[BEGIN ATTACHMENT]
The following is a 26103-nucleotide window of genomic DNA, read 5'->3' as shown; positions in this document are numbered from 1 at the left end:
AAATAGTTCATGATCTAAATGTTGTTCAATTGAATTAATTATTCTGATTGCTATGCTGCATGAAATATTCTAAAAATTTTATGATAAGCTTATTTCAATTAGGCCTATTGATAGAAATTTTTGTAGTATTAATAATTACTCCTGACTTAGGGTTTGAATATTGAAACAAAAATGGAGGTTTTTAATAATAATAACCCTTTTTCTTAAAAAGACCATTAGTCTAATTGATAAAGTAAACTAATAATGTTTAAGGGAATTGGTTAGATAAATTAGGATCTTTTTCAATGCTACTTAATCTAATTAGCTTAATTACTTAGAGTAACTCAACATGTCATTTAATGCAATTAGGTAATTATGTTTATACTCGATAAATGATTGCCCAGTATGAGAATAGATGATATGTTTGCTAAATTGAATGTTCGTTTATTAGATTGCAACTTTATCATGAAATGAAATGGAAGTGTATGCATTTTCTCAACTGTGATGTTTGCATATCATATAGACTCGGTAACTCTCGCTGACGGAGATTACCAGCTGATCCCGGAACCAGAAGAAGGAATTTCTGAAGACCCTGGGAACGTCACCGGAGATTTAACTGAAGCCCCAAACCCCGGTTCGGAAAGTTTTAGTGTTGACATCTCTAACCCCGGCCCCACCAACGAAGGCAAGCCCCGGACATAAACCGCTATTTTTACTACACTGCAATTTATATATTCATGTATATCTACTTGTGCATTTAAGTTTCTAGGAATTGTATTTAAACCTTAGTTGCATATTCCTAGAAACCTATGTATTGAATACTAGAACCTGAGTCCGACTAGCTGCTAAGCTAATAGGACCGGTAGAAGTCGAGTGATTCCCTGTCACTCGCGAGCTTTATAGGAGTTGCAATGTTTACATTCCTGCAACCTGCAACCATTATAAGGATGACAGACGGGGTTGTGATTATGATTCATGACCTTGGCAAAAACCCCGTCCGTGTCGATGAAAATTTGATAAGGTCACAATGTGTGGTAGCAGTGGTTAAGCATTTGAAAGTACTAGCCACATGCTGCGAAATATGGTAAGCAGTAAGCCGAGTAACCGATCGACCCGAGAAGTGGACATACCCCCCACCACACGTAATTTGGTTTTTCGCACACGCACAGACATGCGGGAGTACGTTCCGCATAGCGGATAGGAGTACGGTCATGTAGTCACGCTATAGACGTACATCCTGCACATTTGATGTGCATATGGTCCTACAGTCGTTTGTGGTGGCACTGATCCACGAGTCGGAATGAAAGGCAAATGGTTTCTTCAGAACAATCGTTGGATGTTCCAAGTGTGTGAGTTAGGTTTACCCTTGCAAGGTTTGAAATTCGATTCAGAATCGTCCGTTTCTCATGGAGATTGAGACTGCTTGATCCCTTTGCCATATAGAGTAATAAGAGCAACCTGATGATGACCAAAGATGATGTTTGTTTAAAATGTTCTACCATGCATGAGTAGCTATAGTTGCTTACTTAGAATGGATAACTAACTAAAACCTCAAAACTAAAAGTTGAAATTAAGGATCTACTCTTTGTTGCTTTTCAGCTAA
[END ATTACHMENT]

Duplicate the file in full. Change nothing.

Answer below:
The following is a 26103-nucleotide window of genomic DNA, read 5'->3' as shown; positions in this document are numbered from 1 at the left end:
AAATAGTTCATGATCTAAATGTTGTTCAATTGAATTAATTATTCTGATTGCTATGCTGCATGAAATATTCTAAAAATTTTATGATAAGCTTATTTCAATTAGGCCTATTGATAGAAATTTTTGTAGTATTAATAATTACTCCTGACTTAGGGTTTGAATATTGAAACAAAAATGGAGGTTTTTAATAATAATAACCCTTTTTCTTAAAAAGACCATTAGTCTAATTGATAAAGTAAACTAATAATGTTTAAGGGAATTGGTTAGATAAATTAGGATCTTTTTCAATGCTACTTAATCTAATTAGCTTAATTACTTAGAGTAACTCAACATGTCATTTAATGCAATTAGGTAATTATGTTTATACTCGATAAATGATTGCCCAGTATGAGAATAGATGATATGTTTGCTAAATTGAATGTTCGTTTATTAGATTGCAACTTTATCATGAAATGAAATGGAAGTGTATGCATTTTCTCAACTGTGATGTTTGCATATCATATAGACTCGGTAACTCTCGCTGACGGAGATTACCAGCTGATCCCGGAACCAGAAGAAGGAATTTCTGAAGACCCTGGGAACGTCACCGGAGATTTAACTGAAGCCCCAAACCCCGGTTCGGAAAGTTTTAGTGTTGACATCTCTAACCCCGGCCCCACCAACGAAGGCAAGCCCCGGACATAAACCGCTATTTTTACTACACTGCAATTTATATATTCATGTATATCTACTTGTGCATTTAAGTTTCTAGGAATTGTATTTAAACCTTAGTTGCATATTCCTAGAAACCTATGTATTGAATACTAGAACCTGAGTCCGACTAGCTGCTAAGCTAATAGGACCGGTAGAAGTCGAGTGATTCCCTGTCACTCGCGAGCTTTATAGGAGTTGCAATGTTTACATTCCTGCAACCTGCAACCATTATAAGGATGACAGACGGGGTTGTGATTATGATTCATGACCTTGGCAAAAACCCCGTCCGTGTCGATGAAAATTTGATAAGGTCACAATGTGTGGTAGCAGTGGTTAAGCATTTGAAAGTACTAGCCACATGCTGCGAAATATGGTAAGCAGTAAGCCGAGTAACCGATCGACCCGAGAAGTGGACATACCCCCCACCACACGTAATTTGGTTTTTCGCACACGCACAGACATGCGGGAGTACGTTCCGCATAGCGGATAGGAGTACGGTCATGTAGTCACGCTATAGACGTACATCCTGCACATTTGATGTGCATATGGTCCTACAGTCGTTTGTGGTGGCACTGATCCACGAGTCGGAATGAAAGGCAAATGGTTTCTTCAGAACAATCGTTGGATGTTCCAAGTGTGTGAGTTAGGTTTACCCTTGCAAGGTTTGAAATTCGATTCAGAATCGTCCGTTTCTCATGGAGATTGAGACTGCTTGATCCCTTTGCCATATAGAGTAATAAGAGCAACCTGATGATGACCAAAGATGATGTTTGTTTAAAATGTTCTACCATGCATGAGTAGCTATAGTTGCTTACTTAGAATGGATAACTAACTAAAACCTCAAAACTAAAAGTTGAAATTAAGGATCTACTCTTTGTTGCTTTTCAGCTAA